The results of the previous problem can be used to explain why the current temperature of the cosmic neutrino background (Problem) is 1.95 K rather than 2.73 K. Originally the temperatures of the photons and the neutrinos would have been equal, but as the universe expanded and cooled, the interactions of neutrinos with other particles soon became negligibly weak. Shortly thereafter, the temperature dropped to the point where KT/c2 was no longer much greater than the electron mass. As the electrons and positrons disappeared during the next few minutes, they “heated” the photon radiation but not the neutrino radiation.

(a) Imagine that the universe has some finite total volume V, but that V is increasing with time. Write down a formula for the total entropy of the electrons, positrons, and photons as a function of V and T, using the auxiliary functions u(T) and f(T) introduced in the previous problem. Argue that this total entropy would have been conserved in the early universe, assuming that no other species of particles interacted with these.

(b) The entropy of the neutrino radiation would have been separately conserved during this time period, because the neutrinos were unable to interact with anything. Use this fact to show that the neutrino temperature Tv and the photon temperature T are related by

as the universe expands and cools. Evaluate the constant by assuming that T = Tv, when the temperatures are very high.

(c) Calculate the ratio T/Tv in the limit of low temperature, to confirm that the present neutrino temperature should be 1.95 K.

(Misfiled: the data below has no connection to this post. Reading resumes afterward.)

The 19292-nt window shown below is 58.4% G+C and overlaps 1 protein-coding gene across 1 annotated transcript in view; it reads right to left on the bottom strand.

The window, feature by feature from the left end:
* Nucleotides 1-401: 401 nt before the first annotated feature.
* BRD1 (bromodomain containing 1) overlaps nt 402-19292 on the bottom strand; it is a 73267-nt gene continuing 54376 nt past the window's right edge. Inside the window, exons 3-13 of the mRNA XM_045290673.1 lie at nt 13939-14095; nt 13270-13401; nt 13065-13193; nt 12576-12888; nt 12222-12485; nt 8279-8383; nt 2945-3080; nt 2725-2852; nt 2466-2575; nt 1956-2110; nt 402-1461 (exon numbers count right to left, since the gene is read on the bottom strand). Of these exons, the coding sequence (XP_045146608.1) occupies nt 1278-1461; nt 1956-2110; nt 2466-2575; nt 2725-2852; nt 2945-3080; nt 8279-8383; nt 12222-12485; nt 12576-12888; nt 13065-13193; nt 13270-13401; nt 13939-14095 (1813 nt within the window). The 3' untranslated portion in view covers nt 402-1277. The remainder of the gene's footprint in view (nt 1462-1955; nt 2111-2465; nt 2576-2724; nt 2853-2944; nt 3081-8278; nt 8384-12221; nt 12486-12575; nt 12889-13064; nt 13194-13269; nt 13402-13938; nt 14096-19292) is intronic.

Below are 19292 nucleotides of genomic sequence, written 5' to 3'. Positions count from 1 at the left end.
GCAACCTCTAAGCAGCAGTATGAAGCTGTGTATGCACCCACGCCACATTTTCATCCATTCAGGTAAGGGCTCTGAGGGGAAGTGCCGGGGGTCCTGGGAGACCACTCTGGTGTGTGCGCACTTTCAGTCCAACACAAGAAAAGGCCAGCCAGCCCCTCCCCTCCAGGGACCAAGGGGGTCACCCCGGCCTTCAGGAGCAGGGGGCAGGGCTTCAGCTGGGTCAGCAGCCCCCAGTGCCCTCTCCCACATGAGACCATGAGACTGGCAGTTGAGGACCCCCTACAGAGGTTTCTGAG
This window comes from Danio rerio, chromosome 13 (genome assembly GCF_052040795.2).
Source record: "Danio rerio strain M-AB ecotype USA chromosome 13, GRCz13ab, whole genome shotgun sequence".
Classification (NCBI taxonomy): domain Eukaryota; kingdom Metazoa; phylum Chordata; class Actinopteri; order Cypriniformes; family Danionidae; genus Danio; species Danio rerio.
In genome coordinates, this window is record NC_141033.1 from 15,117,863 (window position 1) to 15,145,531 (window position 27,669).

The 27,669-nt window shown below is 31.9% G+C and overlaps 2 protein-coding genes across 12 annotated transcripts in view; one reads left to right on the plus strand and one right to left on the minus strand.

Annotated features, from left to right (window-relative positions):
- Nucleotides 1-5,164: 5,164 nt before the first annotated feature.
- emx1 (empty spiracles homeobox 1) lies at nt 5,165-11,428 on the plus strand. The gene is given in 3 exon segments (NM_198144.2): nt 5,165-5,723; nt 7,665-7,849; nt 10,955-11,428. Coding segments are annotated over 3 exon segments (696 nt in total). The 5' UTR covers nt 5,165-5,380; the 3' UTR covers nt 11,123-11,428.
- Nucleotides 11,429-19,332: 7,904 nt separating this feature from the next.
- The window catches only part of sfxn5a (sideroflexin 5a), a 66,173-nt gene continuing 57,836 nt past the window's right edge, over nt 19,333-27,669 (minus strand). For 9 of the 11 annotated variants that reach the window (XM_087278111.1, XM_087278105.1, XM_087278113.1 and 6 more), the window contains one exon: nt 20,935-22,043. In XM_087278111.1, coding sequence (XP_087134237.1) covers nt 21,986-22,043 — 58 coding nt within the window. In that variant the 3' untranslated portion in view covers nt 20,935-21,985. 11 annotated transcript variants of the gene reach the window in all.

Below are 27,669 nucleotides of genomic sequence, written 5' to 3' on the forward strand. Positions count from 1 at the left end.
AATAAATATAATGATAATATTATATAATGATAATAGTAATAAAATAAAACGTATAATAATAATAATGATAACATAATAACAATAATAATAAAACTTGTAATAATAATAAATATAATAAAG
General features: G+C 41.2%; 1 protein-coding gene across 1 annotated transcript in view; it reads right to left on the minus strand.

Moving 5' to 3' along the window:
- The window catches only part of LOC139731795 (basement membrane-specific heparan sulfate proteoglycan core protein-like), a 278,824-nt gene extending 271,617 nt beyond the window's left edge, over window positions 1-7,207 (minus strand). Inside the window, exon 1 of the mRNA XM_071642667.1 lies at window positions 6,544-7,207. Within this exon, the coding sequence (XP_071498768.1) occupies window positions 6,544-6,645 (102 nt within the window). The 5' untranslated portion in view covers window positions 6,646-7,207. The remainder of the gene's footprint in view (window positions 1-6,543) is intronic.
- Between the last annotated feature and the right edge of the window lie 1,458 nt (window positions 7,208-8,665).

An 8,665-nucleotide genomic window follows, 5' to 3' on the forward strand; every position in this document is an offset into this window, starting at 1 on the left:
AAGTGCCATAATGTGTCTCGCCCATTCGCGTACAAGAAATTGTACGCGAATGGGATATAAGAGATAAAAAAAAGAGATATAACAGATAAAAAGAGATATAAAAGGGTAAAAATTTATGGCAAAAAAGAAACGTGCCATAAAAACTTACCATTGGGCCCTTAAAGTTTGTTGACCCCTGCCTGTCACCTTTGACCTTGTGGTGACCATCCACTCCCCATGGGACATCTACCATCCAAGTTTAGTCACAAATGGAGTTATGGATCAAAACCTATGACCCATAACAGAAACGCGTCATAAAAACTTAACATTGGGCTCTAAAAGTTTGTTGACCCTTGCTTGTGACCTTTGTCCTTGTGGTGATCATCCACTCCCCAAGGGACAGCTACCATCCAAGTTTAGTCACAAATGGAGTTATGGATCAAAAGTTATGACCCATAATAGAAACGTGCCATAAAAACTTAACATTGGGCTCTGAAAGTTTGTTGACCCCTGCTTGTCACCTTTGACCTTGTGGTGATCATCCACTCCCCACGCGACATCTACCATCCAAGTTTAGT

(d) Use a computer to plot the ratio T/Tv as a function of T, for kT/mc2 ranging from 0 to 3

Problem:

In addition to the cosmic background radiation of photons, the universe is thought to be permeated with a background radiation of neutrinos (v) and anti neutrinos , currently at an effective temperature of 1.95 K. There are three species of neutrinos, each of which has an antiparticle, with only one allowed polarization state for each particle or antiparticle. For parts (a) through (c) below, assume that all three species are exactly massless.

(a) It is reasonable to assume that for each species, the concentration of neutrinos equals the concentration of antineutrinos, so t hat their chemical potentials are equal: Furthermore, neutrinos and antineutrinos can be produced and annihilated in pairs by the reaction

(where γ is a photon). Assuming that this reaction is at equilibrium (as it would have been in the very early universe), prove that µ = 0 for both the neutrinos and the antineutrinos.

(b) If neutrinos are massless, they must be highly relativistic. They are also fermions: They obey the exclusion principle. Use these facts to derive a formula for the total energy density (energy per unit volume) of the neutrino-antineutrino background radiation. (Hint: There are very few differences between this “neutrino gas” and a photon gas. Antiparticles still have positive energy, so to include the antineutrinos all you need is a factor of 2. To account for the three species, just multiply by 3.) To evaluate the final integral, first change to a dimensionless variable and then use a computer or look it up in a Lable or consult Appendix B.

(c) Derive a formula for the number of neutrinos per unit volume in the neutrino background radiation. Evaluate your result numerically for the present neutrino temperature of 1.95 K.

(d) It is possible that neutrinos have very small, but nonzero, masses. This wouldn’t have affected the production of neutrinos in the early universe, when mc2 would have been negligible compared to typical thermal energies. But today, the total mass of all the background neutrinos could be significant. Suppose, then, that just one of the three species of neutrinos (and the corresponding antineutrino) has a nonzero mass m. What would mc2 have to be (in eV), in order for the total mass of neutrinos in the universe to be comparable to the to the mass of ordinary matter?

Chemistry 1 12: General C hemistry II Week 3, February 6th, 2017 ‐ February 10th, 2017 15.2: The Expression K as Pressure or Concentraons : ‐ K i s ao of products over reactants ‐ K K based on oncentraons...